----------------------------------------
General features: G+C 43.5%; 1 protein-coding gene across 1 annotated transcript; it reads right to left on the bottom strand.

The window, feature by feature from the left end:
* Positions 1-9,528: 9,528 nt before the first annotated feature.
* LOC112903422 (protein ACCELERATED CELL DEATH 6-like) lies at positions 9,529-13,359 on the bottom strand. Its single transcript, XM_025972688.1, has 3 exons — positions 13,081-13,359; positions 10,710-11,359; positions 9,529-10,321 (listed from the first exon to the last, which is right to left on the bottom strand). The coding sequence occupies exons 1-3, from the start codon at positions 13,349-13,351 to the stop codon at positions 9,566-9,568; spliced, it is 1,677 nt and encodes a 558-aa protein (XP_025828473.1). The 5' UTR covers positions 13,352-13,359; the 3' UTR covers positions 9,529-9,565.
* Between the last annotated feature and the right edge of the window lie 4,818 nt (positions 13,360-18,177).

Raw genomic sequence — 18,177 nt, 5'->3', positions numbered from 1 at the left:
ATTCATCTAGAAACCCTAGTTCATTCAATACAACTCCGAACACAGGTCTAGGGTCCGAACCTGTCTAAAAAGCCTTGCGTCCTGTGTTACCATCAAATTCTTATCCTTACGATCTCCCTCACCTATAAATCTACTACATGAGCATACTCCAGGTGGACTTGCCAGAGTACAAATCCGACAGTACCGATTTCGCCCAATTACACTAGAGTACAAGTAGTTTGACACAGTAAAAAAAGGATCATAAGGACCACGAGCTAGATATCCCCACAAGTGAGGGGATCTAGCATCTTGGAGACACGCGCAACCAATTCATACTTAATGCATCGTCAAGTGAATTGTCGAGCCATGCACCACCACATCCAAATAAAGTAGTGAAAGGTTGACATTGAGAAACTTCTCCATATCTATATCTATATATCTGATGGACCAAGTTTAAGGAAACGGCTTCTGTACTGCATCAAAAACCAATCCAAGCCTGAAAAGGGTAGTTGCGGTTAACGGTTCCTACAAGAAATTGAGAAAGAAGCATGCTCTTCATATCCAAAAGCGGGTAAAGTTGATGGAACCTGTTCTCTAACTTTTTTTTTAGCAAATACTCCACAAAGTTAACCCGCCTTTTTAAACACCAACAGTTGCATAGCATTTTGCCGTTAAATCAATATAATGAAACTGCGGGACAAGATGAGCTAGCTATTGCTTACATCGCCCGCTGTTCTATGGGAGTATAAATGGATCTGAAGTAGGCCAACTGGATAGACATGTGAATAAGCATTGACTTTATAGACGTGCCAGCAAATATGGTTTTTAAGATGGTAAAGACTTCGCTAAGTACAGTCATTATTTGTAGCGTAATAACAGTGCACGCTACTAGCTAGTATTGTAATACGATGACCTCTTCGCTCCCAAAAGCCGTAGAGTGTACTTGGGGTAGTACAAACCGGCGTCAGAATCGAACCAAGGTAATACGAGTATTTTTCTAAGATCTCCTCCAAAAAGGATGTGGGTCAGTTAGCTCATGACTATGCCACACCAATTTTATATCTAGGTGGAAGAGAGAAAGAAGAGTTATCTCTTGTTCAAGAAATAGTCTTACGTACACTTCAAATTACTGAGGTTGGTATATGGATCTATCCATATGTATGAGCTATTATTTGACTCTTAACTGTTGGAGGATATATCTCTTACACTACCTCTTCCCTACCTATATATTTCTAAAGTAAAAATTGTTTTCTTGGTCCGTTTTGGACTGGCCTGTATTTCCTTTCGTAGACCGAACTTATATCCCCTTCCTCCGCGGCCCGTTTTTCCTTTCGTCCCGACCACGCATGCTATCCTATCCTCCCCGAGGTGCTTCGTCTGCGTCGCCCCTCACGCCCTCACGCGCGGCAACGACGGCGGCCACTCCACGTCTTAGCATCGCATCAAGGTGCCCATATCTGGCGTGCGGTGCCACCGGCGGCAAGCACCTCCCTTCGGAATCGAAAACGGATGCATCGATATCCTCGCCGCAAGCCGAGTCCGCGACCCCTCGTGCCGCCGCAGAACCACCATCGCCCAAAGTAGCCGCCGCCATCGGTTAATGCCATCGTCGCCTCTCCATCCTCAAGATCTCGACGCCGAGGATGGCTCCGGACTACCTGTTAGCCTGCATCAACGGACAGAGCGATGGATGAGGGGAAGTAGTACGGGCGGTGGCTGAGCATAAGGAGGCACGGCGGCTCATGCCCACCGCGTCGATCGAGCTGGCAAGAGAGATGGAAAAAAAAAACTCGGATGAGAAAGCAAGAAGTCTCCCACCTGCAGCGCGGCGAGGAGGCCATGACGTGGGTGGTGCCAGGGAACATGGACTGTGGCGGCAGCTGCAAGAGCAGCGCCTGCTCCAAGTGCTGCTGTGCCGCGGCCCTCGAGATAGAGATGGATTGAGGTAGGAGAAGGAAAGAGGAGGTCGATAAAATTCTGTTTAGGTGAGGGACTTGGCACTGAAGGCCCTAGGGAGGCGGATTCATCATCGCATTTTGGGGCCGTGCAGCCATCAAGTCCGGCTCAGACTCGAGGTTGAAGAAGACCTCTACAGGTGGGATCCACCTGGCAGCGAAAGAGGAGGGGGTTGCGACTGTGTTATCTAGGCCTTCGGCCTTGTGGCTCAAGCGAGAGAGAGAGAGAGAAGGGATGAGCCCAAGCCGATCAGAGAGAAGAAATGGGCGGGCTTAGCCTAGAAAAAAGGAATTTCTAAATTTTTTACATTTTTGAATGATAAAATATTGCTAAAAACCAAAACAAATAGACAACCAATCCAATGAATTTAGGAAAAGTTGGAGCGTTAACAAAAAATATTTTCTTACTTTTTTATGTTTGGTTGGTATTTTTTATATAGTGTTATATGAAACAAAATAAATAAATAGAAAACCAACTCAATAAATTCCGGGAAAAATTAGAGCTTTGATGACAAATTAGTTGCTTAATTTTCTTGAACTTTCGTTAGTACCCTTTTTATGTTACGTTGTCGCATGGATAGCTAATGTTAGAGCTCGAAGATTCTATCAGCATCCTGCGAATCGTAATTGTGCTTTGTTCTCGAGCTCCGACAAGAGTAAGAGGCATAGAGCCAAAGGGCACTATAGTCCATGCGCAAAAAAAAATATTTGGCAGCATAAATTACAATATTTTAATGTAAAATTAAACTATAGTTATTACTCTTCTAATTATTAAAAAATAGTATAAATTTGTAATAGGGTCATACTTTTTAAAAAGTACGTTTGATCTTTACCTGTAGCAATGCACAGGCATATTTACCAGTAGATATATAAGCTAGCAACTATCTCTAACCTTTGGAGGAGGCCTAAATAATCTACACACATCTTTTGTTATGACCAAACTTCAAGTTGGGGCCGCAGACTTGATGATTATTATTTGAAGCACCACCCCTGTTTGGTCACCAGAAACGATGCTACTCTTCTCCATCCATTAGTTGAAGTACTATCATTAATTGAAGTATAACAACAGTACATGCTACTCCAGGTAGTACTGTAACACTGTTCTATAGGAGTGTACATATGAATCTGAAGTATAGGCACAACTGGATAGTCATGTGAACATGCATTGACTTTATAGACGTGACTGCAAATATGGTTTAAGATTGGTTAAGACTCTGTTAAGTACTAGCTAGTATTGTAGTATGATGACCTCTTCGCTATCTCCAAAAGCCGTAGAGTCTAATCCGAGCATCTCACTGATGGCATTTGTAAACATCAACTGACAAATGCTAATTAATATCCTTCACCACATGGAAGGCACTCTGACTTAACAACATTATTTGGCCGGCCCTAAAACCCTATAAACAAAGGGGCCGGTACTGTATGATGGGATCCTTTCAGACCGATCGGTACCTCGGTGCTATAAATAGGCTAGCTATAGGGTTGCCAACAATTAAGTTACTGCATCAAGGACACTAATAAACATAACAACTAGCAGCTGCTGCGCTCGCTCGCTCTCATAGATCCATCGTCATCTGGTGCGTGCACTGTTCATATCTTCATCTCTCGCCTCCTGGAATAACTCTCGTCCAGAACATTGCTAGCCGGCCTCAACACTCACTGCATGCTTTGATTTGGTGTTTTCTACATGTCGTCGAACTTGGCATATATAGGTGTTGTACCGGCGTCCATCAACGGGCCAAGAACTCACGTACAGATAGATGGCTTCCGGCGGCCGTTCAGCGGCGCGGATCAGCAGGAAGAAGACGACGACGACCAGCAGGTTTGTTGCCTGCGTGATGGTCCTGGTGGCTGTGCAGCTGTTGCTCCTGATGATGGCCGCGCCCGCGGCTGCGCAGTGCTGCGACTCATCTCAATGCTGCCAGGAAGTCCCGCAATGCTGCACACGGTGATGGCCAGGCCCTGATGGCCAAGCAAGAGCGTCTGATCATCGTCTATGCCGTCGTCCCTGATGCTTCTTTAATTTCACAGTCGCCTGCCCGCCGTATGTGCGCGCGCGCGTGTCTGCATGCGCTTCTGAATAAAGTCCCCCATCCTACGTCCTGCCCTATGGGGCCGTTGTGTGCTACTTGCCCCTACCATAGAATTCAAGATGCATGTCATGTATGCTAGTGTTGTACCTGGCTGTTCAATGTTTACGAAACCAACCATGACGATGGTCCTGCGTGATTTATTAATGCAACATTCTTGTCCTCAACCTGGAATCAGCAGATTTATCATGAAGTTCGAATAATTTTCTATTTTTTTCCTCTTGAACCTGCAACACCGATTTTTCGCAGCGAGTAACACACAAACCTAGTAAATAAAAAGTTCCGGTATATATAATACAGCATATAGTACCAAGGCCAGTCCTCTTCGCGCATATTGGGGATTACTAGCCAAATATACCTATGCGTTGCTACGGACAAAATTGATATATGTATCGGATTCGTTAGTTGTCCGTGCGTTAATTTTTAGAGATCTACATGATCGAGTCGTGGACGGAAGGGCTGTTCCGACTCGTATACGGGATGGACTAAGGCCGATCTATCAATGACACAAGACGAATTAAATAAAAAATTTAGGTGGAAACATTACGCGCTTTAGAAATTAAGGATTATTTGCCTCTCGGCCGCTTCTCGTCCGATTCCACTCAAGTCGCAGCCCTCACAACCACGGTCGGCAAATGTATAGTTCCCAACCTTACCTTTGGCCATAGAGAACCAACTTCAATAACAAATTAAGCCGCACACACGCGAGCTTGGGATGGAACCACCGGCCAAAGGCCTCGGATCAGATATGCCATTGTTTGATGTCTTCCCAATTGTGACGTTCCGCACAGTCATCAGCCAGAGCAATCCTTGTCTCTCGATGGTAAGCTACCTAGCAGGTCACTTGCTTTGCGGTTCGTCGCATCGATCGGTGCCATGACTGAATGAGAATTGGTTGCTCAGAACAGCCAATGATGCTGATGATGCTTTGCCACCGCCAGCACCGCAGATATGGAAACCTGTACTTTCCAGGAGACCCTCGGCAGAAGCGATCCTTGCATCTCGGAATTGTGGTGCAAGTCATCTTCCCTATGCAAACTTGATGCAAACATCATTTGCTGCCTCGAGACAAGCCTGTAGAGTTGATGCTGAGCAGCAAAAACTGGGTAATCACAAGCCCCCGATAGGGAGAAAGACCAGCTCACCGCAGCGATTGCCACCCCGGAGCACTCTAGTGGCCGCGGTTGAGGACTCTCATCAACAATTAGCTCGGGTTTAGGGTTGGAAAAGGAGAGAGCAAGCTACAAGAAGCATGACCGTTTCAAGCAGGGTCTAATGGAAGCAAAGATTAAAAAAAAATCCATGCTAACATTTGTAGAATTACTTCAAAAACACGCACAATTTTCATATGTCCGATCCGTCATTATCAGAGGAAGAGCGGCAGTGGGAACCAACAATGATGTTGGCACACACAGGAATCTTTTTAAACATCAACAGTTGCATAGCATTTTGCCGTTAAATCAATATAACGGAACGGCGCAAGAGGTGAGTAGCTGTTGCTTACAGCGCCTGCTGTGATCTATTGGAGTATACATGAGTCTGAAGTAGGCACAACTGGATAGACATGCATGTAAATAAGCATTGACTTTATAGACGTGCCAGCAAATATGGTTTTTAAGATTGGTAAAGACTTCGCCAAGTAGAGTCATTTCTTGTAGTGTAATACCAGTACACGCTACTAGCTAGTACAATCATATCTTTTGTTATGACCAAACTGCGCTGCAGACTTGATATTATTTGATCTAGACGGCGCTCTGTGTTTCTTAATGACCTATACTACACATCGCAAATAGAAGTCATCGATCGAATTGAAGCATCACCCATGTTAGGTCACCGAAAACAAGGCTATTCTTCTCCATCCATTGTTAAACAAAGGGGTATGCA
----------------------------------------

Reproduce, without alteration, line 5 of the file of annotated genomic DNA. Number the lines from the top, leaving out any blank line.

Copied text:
* Between the last annotated feature and the right edge of the window lie 4,818 nt (positions 13,360-18,177).